10 incorporation of simple stylistic strategies, such as varying the pace of signing and the rate of fluency of transfer errors in own signing use of a range of strategies for self-correction knowledge of communication strategies that are used to compensate for language gaps or communication breakdowns demonstration of metalinguistic strategies such as labelling and classifying signs according to their sign class reflection on their own sign production to self-correct and redraft VCAA December 2012 Page 10 of 14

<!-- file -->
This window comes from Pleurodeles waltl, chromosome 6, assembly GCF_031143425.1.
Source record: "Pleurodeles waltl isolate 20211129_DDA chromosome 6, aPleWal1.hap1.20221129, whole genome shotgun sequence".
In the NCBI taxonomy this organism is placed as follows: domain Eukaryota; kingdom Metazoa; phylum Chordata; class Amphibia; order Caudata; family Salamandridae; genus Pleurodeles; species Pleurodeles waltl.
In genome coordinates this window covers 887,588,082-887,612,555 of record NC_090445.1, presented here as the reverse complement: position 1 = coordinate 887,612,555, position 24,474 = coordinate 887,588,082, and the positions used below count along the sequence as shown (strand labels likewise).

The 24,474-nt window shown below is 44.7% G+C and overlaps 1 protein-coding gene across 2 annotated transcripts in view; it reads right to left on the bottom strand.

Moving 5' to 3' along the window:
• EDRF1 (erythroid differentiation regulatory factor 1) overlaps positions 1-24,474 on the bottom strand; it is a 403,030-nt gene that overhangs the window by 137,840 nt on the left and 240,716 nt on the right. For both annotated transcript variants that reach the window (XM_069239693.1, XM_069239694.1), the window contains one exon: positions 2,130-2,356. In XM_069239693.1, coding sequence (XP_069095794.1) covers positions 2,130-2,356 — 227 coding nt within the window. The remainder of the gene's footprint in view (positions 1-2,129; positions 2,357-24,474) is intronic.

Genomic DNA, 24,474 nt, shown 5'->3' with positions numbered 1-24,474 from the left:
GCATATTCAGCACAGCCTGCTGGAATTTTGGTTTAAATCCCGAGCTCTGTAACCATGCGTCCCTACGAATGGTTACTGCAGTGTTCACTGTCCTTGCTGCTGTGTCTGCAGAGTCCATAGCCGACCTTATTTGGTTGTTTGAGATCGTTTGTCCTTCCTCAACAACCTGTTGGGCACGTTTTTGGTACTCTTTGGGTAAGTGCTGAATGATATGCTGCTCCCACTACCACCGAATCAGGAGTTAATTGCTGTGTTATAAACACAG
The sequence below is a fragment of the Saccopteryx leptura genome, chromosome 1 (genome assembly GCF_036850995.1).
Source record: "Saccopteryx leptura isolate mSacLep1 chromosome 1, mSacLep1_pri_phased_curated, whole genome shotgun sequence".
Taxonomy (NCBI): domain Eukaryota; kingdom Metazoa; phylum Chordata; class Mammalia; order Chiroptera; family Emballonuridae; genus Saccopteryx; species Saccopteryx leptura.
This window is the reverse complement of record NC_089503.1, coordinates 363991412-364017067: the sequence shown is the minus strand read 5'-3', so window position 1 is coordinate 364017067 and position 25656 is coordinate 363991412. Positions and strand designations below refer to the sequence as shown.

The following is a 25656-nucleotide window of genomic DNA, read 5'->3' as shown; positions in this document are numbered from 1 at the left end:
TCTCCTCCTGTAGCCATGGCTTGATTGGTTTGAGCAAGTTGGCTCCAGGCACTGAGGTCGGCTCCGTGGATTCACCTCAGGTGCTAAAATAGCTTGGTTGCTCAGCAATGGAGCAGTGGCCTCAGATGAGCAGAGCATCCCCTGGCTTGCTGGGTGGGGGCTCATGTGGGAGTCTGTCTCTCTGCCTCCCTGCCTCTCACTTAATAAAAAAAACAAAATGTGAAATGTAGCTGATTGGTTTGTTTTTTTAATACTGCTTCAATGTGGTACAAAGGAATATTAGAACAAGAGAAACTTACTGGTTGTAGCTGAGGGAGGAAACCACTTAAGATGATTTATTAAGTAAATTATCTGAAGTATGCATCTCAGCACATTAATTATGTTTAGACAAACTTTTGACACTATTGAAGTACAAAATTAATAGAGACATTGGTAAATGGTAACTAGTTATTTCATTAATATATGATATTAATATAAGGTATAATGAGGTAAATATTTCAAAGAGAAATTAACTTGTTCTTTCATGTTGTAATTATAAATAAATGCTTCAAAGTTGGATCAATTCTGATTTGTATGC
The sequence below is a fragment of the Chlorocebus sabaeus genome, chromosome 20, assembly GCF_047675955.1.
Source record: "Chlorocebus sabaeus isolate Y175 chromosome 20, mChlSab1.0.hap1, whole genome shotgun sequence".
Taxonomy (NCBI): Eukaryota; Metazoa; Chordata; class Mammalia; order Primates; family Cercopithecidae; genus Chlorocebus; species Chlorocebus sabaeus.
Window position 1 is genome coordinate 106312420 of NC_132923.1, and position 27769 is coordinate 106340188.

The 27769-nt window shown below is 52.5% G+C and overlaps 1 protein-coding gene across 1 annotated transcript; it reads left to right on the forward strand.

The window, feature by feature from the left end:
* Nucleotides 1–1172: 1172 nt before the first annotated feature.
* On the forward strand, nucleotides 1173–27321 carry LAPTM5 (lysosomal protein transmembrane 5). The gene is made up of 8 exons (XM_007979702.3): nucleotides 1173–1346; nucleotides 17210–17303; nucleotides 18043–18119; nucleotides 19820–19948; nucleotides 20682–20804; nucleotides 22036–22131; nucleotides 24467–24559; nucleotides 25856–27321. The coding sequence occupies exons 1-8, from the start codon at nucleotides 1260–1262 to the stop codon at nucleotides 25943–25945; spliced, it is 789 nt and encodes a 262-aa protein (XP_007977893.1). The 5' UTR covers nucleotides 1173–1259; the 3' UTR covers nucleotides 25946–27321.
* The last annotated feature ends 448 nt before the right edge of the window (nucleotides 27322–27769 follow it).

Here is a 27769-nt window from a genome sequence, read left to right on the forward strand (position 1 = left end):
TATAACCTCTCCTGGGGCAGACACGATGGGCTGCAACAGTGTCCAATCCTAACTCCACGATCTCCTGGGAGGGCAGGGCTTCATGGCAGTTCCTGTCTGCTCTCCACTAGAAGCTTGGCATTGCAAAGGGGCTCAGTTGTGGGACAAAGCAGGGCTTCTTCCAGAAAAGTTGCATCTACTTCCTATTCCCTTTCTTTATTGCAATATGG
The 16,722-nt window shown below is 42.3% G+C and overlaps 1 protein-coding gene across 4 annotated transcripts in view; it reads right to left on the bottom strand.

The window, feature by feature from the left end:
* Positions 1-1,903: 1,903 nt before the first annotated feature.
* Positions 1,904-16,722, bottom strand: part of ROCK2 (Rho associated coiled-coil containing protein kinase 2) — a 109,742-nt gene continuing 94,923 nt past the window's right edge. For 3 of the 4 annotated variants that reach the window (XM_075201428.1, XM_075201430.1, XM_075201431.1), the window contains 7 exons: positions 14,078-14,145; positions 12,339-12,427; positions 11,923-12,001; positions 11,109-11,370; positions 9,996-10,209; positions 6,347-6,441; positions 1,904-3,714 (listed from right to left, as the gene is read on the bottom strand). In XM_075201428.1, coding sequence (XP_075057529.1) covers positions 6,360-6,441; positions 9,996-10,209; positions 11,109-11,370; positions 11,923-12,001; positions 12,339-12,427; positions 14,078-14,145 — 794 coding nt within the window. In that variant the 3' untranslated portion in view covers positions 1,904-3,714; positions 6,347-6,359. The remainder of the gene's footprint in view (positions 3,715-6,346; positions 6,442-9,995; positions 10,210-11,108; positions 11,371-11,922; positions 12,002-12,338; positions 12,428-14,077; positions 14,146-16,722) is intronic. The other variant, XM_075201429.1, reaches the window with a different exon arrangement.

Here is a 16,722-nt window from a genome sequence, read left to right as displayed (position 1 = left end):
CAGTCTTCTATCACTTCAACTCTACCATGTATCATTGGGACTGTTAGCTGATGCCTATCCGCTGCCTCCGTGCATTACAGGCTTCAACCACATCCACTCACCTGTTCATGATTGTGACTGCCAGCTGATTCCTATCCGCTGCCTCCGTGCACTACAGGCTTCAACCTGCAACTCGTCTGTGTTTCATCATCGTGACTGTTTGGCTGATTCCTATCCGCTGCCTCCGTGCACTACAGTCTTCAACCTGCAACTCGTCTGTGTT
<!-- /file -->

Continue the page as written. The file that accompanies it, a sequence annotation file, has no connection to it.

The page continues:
11 Appendix 1 Auslan version of Languages Pathway 1 Languages Pathway 1 Level 4 At Pathway 1 Level 4, students participate effectively in signed interactions to convey and receive information. In Sign languages, students demonstrate simple signs and simple signed sequences with attention to accuracy and fluency. Students show of the language and cultural requirements related to a given topic; they adapt sign and gesture appropriately for the role, audience and purpose of the discourse. They acquire and use new information and language, and build on previously learnt language skills and knowledge in new contexts. They initiate and lead communication and respond to communication initiated by others. Students apply their knowledge of sign meanings, word associations and cognates to their own work. Students organise and apply grammatical information and knowledge of signs, undertake basic Internet searching to access Sign Bank, refer to sign dictionaries, video record themselves and use self-assessment on defined projects using the language. Students use simple signed texts and identify specific items of information, make choices, answer questions and relay information to other participants in a signed exchange. They convey personal or factual information in short, linked sequences. They engage effectively in exchanges to provide and obtain information about everyday activities. They use various information and communications technology applications for recording and conveying signed meaning. At Pathway 1 Level 4, students apply relevant conversational rules and expectations; for example, those related to politeness. They demonstrate understanding of cultural differences in signing conventions for specific discourse forms by producing equivalent items in different contexts. Students demonstrate effective reflection on their language learning by sharing a learning strategy they use successfully, or by evaluating and improving a strategy they have tried. They interact with members of the Auslan community as a means of extending their understanding of perspectives on the themes and topics studied in the classroom. Students identify ways in which the language and culture have impacted on Australians and present information in signed presentations. VCAA December 2012 Page 11 of 14